For *h* > *BU*, Let's call a column of height greater than *BU* big, The heights we'll try are the heights of the big columns in the range, We don't have to try all the heights greater the *BU*, There are at most big columns (Where *tot* is the total length of strings in input), Let's keep them in a set, When an update happens, You should add the column to the set or remove it depending on its new height, The set's size can't exceed now, Let's see how to answer a query, Let's loop over the big columns in range [*a*;*b* - 1] only, If 2 of them aren't consecutive then the column after the first can't be big and the column before the second either, That's because if it were big, It would be in our set, So we can use this observation by making a new histogram with the big columns in the range only, And put a column with height 0 between any non-consecutive two, And get the largest rectangle in this histogram by the stack way for example in , The stack way will get us the maximum width *w* we can achieve for a rectangle containing column number *i*, We'll maximize with *lcp*_{i} * (*w* + 1).

Also the answer for our main formula can be an interval of length one, All what I mentioned doesn't cover this, You should maintain another segment tree that gets the maximum length of a string in a range for this .

Maximize all what we got, You have the answer, Now it's time to choose *BU*, It's optimal in time to choose *BU* near (Reason in tfg's comment below) .

**Optimization:** The longest subsegment of ones problem is solved by *BU* segment trees and each one has 4 integers in each node, You can make them 2 integers (max prefix and suffix of ones) and make another only one segment tree that has the rest of the integers, That would divide the memory by 2 .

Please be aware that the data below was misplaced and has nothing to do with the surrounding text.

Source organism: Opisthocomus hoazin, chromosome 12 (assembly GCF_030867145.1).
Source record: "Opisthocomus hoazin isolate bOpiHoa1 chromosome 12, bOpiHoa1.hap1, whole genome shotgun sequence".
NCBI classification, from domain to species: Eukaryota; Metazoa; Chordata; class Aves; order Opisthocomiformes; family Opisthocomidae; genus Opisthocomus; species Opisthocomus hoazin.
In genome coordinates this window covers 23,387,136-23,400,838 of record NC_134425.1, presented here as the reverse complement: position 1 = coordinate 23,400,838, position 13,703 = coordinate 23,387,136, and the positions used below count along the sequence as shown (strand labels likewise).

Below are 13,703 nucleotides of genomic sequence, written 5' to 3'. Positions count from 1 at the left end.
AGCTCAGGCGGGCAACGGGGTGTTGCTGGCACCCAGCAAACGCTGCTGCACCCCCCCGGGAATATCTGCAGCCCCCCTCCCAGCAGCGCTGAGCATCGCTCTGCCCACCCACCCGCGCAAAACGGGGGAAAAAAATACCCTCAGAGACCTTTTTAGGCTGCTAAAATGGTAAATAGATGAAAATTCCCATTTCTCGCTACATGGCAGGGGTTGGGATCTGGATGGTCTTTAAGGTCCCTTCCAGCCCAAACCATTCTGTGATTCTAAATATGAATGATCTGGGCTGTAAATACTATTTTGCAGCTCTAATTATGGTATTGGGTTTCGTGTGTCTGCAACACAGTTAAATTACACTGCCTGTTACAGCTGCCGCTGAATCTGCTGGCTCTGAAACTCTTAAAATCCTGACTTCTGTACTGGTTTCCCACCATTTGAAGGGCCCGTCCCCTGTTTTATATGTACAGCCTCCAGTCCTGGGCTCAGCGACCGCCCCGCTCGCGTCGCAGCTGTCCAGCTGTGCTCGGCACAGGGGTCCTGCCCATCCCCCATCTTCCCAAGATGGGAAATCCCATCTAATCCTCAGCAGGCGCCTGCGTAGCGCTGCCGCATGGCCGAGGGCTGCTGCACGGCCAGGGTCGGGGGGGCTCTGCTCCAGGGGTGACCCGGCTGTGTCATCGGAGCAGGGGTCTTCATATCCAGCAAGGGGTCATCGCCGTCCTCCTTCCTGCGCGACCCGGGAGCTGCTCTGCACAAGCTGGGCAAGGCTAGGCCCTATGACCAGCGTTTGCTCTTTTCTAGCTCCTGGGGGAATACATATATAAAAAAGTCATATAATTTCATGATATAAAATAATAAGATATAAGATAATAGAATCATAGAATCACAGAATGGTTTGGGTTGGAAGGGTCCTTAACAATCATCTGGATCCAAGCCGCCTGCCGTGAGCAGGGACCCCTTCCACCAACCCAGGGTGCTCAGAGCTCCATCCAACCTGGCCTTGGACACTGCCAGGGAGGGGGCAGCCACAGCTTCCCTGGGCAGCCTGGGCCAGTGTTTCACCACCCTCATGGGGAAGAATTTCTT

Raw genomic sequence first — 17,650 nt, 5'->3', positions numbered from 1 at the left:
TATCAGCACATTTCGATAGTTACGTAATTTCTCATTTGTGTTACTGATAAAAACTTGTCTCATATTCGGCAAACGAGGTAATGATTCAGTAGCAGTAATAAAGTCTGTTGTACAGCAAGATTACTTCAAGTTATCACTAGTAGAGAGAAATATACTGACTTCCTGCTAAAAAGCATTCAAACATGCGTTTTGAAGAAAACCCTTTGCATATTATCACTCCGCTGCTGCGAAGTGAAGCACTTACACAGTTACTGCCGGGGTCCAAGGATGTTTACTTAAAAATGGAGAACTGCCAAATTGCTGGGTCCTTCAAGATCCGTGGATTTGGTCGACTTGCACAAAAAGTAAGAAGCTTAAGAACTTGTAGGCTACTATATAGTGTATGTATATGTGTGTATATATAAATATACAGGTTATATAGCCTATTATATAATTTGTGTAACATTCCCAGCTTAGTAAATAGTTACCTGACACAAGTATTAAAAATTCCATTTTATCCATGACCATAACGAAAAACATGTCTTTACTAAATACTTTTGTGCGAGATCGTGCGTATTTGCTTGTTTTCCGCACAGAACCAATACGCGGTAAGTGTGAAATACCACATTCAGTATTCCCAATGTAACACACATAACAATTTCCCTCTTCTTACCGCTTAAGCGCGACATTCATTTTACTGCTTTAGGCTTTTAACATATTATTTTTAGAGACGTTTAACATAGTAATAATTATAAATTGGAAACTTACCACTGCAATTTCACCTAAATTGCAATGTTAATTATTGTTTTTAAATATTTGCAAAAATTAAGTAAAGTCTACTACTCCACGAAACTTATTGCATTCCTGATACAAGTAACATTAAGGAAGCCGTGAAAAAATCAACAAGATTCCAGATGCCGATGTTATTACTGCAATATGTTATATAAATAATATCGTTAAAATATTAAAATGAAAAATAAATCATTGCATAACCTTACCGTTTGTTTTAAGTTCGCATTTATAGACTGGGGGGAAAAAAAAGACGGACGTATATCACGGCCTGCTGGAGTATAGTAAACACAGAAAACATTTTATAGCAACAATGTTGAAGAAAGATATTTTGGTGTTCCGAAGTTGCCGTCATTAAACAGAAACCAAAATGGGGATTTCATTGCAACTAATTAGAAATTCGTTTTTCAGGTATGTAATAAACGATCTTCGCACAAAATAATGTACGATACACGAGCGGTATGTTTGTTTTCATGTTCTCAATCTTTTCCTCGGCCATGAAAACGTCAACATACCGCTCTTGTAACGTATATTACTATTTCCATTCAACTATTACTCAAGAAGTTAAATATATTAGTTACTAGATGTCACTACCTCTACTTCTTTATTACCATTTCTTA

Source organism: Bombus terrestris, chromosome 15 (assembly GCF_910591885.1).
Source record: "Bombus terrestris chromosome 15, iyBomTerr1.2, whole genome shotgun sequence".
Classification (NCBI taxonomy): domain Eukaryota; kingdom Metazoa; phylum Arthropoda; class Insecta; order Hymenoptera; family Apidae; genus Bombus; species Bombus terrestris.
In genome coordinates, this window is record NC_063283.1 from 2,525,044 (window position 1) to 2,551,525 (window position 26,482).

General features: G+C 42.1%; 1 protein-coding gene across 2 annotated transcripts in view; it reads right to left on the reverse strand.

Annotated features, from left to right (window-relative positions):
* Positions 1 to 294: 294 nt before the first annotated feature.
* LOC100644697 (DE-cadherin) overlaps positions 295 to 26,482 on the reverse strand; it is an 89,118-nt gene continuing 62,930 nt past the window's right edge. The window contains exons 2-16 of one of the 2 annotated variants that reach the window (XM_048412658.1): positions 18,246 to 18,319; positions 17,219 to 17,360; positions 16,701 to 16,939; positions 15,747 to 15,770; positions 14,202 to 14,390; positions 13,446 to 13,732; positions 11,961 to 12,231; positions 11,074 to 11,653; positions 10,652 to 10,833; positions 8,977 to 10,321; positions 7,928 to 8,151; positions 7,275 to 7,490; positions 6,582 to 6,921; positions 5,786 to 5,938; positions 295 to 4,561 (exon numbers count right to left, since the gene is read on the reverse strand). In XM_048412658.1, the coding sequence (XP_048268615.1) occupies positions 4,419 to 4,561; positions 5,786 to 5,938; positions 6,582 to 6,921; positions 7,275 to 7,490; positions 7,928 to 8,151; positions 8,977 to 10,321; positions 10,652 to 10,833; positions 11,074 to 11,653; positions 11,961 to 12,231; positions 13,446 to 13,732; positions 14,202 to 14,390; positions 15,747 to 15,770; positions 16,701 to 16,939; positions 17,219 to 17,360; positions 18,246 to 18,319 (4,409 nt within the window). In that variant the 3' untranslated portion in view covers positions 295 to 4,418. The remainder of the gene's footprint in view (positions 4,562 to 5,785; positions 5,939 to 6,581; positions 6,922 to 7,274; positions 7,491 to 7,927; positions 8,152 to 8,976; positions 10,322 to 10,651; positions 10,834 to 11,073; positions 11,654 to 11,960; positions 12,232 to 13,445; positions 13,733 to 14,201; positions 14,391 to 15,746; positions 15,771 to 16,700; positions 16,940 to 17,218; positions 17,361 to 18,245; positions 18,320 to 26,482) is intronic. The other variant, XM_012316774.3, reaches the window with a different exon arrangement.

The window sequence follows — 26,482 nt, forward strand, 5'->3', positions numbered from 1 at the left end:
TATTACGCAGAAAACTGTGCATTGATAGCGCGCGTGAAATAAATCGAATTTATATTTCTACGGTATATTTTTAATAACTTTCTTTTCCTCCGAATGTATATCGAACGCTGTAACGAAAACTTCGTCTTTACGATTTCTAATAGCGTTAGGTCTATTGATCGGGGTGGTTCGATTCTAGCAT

Time complexity :

Thanks to gritukan for making it harder and more interesting .

Solution link (gritukan) : https://pastebin.com/vQ4RJqh0 .

Solution link (mahmoudbadawy) : https://pastebin.com/t3Vetzwf .

Auto comment: topic has been updated by mohammedehab2002 (previous revision, new revision, compare).Light speed system test+Light speed editorial

Folks, now I can die in peace.

Give your RIP credit to light speed rating update too!!!

The editorial for F is wrong when it says the optimal choice of BU is sqrt(tot).

We want to minimize F(BU) = BU * log(tot) + tot / BU. Derivating this function and making it equal to 0 we have 0 = log(tot) — tot / BU^2, tot / BU^2 = log(tot), BU^2 = tot / log(tot), BU = sqrt(tot / log(tot)). So we want BU = sqrt(tot / log(tot)) and that is around 70~80.

Please correct me if I'm wrong.

Edit: to clarify, if we have BU = sqrt(tot) each query is O(sqrt(tot)*log(tot) + sqrt(tot)) = O(sqrt(tot)*log(tot)) and if BU = sqrt(tot / log(tot)) it is O(sqrt(tot * log(tot)) + sqrt(tot * log(tot))) = O(sqrt(tot * log(tot)) < O(sqrt(tot) * log(tot))

Yes, you are right.

You should take BU=sqrt(n/logn). I'll fix it now.

Thank you, I've edited it .

In c question why was pw chosen as 2^17?

It's just a large power of two less than 10

^{6}and greater than 10^{5}, Being a power of two makes our solution always correct and being greater than 10^{5}makes it always distinct .Isn't 2

^{17}= 131072? It is greather than 10^{6}. Shoudn't it be 2^{15}?Actually, not, I'm wrong...

Could you please illustrate an issue that occurs if

`pw`

is not a power of 2?Well, The correct condition isn't that

pwshould be a power of 2, The correct condition is that the value of the least significant bit with value 1 inpwshould have a value greater than 10^{5}, The best and most straight forward way to find a suitablepwis being a power of 2, In fact choosingpw= 2^{17}+ 2^{18}is OK. The least significant bit with value 1 is the first bit from the right that has the value 1.Correct me if I wrong, but I believe that

`pw`

can be any number in`[100000+1, 1000000/2]`

range if you use`{pw, pw*2, pw^(pw*2)}`

,`{0, pw, pw^x^y}`

triples. You destroy all`pw`

bits when XOR triplets. See this submission.Thanks, I get what the issue is. In this case